Archive for the ‘bicycling’ Category

Substandard cycletracks

The good news is that planners are finally embracing cycle-tracks. The bad news is that they are still designing substandard cycle-tracks.

A previous posting discussed a substandard cycle-track in Alameda. On the other side of the channel in Oakland, we find yet another example of half-assed bike infrastructure. Oakland bike planners are proposing to build cycle-tracks on Fruitvale Ave. The cycle-tracks would run from the BART station, under I880, and out towards the Bay. For the most part, the project is satisfactory — except for the segment running past I880. It is that segment which is by far the most dangerous for cyclists. And it is in that segment where the cycle-tracks would disappear entirely. Bicyclists would have no physical protection from the heavy traffic coming on and off the freeway.

Even worse, the plan would sandwich an unprotected bike lane between a right-turn lane and through traffic. This is a proven failure, as demonstrated most spectacularly last week in San Francisco.





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Last year, the Tampa Bay Times published a story on the racial disparities in police enforcement of black bicyclists. The article alleged that the Tampa Police had, in effect, a stop-and-frisk policy of black bicyclists. They called it the bicycle blitzkrieg, and 8 out of 10 people ticketed were black.

As a result of that report, the US Dept. of Justice conducted an investigation. The results were just published, which can read at http://ric-zai-inc.com/Publications/cops-w0801-pub.pdf.

The report confirms the allegations. The police department did have a policy of targeting cyclists in high-crime neighborhoods. Although these neighborhoods are predominantly black, the report stresses that this does not mean the program was racially motivated.

The stated purpose of the bicycle blitzkrieg was to: 1. recover stolen bicycles, 2. reduce traffic accidents, and 3. “pro-actively” reduce crime. The program failed to achieve any of these goals. Hardly any stolen bikes were recovered. The areas targeted for blitzkrieg did not have high accident rates to begin with. And the program did not reduce crime levels.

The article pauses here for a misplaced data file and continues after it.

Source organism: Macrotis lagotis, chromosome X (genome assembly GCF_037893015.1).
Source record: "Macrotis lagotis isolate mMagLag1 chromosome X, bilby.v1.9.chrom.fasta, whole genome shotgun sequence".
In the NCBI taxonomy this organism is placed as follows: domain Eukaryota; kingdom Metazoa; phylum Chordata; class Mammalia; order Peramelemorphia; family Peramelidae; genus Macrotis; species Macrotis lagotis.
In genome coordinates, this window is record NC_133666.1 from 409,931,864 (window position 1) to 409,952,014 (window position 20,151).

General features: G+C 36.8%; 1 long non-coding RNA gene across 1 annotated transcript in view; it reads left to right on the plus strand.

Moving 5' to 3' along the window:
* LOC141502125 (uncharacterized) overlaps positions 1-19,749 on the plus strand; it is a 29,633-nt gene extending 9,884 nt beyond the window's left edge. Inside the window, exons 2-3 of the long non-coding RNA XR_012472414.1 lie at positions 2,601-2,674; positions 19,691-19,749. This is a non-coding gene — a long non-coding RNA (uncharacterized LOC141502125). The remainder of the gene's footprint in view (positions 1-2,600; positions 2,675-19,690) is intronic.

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A new road was recently constructed in South Fremont. Kato Rd was extended to connect with Mission Blvd. It provides a direct route between the the Warm Springs commercial district with various office parks along I880.

But as you can see, non-motorized users are not permitted to use it:


This road was actually built as part of the Warm Springs BART extension project. There are some alternate routes available, but they are less safe and (depending on where you are coming and going) more circuitous.


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Fremont Public Works informs me that there are no plans to remove bike lanes at the Grimmer/Blacow intersection:

The project will extend the bike lanes to the intersection crosswalk lines and install new bike detection loops and bike detection legends at all approaches.

While certainly good news, this does not change the fact that a Safe-Routes-to-School grant was used mainly for an automobile LOS improvement project.

The primary safety issue at the intersection isn’t the right-turn slip lane, but the ludicrously high traffic speeds. Blacow and Grimmer were both designed to encourage dangerous speeding. Just ask Leon and Marilyn Goheen, whose property borders Grimmer Blvd. On eight separate occasions, cars have gone flying off “dead man’s curve” and landed in their back yard.

If you want to make Grimmer Blvd safer for students, bulb-outs aren’t going to cut it. And adding automobile capacity makes it worse.


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Safe-Routes-to-School (SRTS) grants are supposed to improve bike and pedestrian access to schools. The city of Fremont has discovered a new way to use this funding source: to widen intersections and remove bike lanes. Cyclists biking past Irvington high school now have to contend with this: